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Old 11-10-2012, 07:33 PM   #1
The Oracles
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Default (08)Clothing in Edolon

We don’t intend to police the descriptions of outfits, but some people genuinely do want to know what their characters would wear and what’s believable or more importantly what to put in their Polyvore sets, so here is this section. The short version is: don’t pretend it’s Victorian England or 2012 Goth Fairy gear, and we’re good.

Being that Edolon is a fantasy environment of circa 10-11th centuries, we appreciate it if no one wears nylon or synthetic fabrics. No zippers, no lycra, no neon colors, and no bustles. The basic aesthetic is early medieval- draping and flowing, surcoats and gowns and tunics. The occasional stiffer bodice for support or a tighter fit, a few crazy sleeve designs, a liripipe hood or such. If you want to be a bit eccentric, google Burgundian Fashion.

Try to think more along the lines of: Braveheart, Game of Thrones, Kingdom of Heaven, Robin Hood, Name of the Rose, Cadfael, Lion in Winter, Black Death, etc. Basically if you are picturing anything likely to show up in Marie Antoinette, Jane Eyre, or Dracula, then no. And no to The Other Boleyn Girl or Elizabeth R.

-Linen is fairly cheap and readily available, but finer and lighter weaves are more expensive and mostly only found in merchants or nobles wardrobes.
-Fustian is a linen-cotton mixed which is slightly more expensive than linen due to the fact cotton is imported from the far north of Zaksebar.
-Fur pelts from domestic animals or even imported furs. Peasants and noble alike resort to furs to keep warm in the winters.
-Leather is tough to make and needed for tools and saddles and such things, so that it’s mostly found only as gloves, shoes or belts as far as apparel goes.
-Wool is another common material though the best wools come from Rhegedren. Commoners can very well make do with the wools from their own sheep.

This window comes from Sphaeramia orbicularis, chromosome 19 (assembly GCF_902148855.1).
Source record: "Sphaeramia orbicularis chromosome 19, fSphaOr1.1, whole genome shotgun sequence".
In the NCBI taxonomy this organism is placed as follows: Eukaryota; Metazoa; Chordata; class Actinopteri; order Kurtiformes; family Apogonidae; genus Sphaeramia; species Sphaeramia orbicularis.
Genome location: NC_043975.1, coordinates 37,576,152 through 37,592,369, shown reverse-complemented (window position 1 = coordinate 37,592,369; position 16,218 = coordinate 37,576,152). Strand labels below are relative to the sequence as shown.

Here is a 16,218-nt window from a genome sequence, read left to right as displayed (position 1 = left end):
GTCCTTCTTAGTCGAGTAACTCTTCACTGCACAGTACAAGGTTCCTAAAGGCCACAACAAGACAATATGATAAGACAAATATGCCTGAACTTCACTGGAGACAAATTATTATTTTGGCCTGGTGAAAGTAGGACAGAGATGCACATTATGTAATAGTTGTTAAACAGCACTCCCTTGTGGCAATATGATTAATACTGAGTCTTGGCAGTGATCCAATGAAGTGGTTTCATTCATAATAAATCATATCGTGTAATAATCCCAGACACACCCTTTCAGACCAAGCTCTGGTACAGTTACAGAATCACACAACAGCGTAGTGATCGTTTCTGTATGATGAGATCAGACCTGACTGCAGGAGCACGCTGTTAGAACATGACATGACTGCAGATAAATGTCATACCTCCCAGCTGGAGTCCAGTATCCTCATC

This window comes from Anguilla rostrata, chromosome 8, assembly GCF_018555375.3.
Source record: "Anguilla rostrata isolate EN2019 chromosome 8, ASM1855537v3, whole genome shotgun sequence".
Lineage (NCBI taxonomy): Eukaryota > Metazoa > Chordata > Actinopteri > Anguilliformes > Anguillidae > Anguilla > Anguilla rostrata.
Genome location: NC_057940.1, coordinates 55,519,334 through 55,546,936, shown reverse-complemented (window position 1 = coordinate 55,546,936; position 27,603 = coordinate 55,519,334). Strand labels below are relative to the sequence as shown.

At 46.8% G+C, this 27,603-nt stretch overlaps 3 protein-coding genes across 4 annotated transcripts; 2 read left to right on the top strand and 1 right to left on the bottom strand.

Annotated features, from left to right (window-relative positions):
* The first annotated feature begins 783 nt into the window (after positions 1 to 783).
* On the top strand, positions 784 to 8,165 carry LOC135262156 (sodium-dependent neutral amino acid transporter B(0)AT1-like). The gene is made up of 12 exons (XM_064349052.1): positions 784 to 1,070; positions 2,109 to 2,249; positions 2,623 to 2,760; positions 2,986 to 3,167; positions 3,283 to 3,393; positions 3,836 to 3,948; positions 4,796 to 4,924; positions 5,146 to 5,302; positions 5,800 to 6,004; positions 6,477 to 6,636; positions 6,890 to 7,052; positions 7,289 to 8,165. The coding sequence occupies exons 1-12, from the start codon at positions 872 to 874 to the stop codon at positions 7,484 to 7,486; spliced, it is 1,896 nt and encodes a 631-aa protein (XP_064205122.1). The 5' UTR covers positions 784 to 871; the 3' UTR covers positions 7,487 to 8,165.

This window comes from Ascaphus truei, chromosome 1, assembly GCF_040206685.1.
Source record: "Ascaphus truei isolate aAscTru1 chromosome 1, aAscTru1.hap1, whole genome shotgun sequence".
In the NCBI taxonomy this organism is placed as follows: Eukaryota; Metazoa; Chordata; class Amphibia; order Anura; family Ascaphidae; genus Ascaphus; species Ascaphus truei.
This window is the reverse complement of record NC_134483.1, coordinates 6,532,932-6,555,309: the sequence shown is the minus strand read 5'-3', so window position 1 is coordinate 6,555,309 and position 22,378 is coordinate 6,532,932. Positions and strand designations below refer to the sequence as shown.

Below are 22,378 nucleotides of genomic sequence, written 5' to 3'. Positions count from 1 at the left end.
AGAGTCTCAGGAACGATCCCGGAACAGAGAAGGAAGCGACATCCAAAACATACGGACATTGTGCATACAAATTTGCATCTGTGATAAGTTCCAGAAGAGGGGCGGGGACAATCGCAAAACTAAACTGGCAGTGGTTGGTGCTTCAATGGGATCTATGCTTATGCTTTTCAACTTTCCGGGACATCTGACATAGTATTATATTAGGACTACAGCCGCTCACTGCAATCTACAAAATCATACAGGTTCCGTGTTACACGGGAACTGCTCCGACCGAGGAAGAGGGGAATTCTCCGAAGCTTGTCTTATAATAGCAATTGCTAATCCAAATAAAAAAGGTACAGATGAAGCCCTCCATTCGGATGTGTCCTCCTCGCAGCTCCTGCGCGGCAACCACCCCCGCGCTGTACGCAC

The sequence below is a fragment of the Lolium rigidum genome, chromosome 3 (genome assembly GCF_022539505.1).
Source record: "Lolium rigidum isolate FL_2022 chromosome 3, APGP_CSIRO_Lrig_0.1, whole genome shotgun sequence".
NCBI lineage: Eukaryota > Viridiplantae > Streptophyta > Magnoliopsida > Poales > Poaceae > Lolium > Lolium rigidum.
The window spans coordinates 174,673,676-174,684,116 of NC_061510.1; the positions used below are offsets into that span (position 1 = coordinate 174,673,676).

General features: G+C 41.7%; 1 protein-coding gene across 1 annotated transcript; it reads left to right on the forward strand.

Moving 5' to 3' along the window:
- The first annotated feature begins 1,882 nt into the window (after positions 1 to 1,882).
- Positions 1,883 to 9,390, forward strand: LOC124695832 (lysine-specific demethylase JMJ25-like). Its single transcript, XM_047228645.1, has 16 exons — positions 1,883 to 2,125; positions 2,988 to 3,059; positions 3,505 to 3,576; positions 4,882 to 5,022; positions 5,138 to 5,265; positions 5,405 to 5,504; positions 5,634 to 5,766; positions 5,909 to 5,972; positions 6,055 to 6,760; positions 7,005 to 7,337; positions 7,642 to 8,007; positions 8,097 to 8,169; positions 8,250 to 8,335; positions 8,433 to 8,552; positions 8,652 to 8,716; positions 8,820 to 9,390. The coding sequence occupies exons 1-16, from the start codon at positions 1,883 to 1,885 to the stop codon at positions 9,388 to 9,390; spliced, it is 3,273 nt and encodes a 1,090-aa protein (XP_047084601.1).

-Silk is expensive and imported from the west and north - right through Zaksebar. It’s costly enough that only the richest nobles could make entire garments from it. Most nobles will use it as trim or in part of a garment.
-Samite, brocade, velvet, damask, velveteen, cloth-of-gold, silk brocades, fabric of two colors woven together, brocatelle, and other such things are all allowed.

-What colors? Any color except neons. Deep colors, red and purple are the hardest to dye and to maintain so they don’t get used much except by the nobles with plenty of extra resources. Meridiez has the best dyers and clothmakers so more Merideen upper class do wear the darker colors- plus their court sets a standard for dreary colors.

- White is a color of mourning, as it was sacred to Vinra who in one of her duties is escort to the dead. Getting married all in white would send quite an interesting message to the guests and would be an ill omen.

-What Prints? Stripes, checks, vair, elaborate brocades, etc. What cannot be achieved with weaving might be achieved by extensive (and therefore extremely expensive if you leave it all to a seamstress) embroidery.

-- Women often wear their hair loose until marriage, and may wear it down again if they are widowed. Some married ladies do wear their hair down at times.

-- Veils over the head and hair are popular. The Meridian style of wearing a veil over the lower half of the face is also practiced by some noble women of Southshores. The head veils are usually secured by a band around the head- the material of which depends on the wealth of the woman wearing it as even gold or silver bands may be used.

-- Long dresses are worn at all times, though in the mountains or the winter ladies might be wearing woolen leggings under their long dresses. Many ladies will wear split riding skirts ((we don’t have side-saddles yet!)) that essentially are very full pants, and occasionally a very daring lady might wear men’s style clothing (though nowhere near anyone from the Church or Inquisition if they’re wise).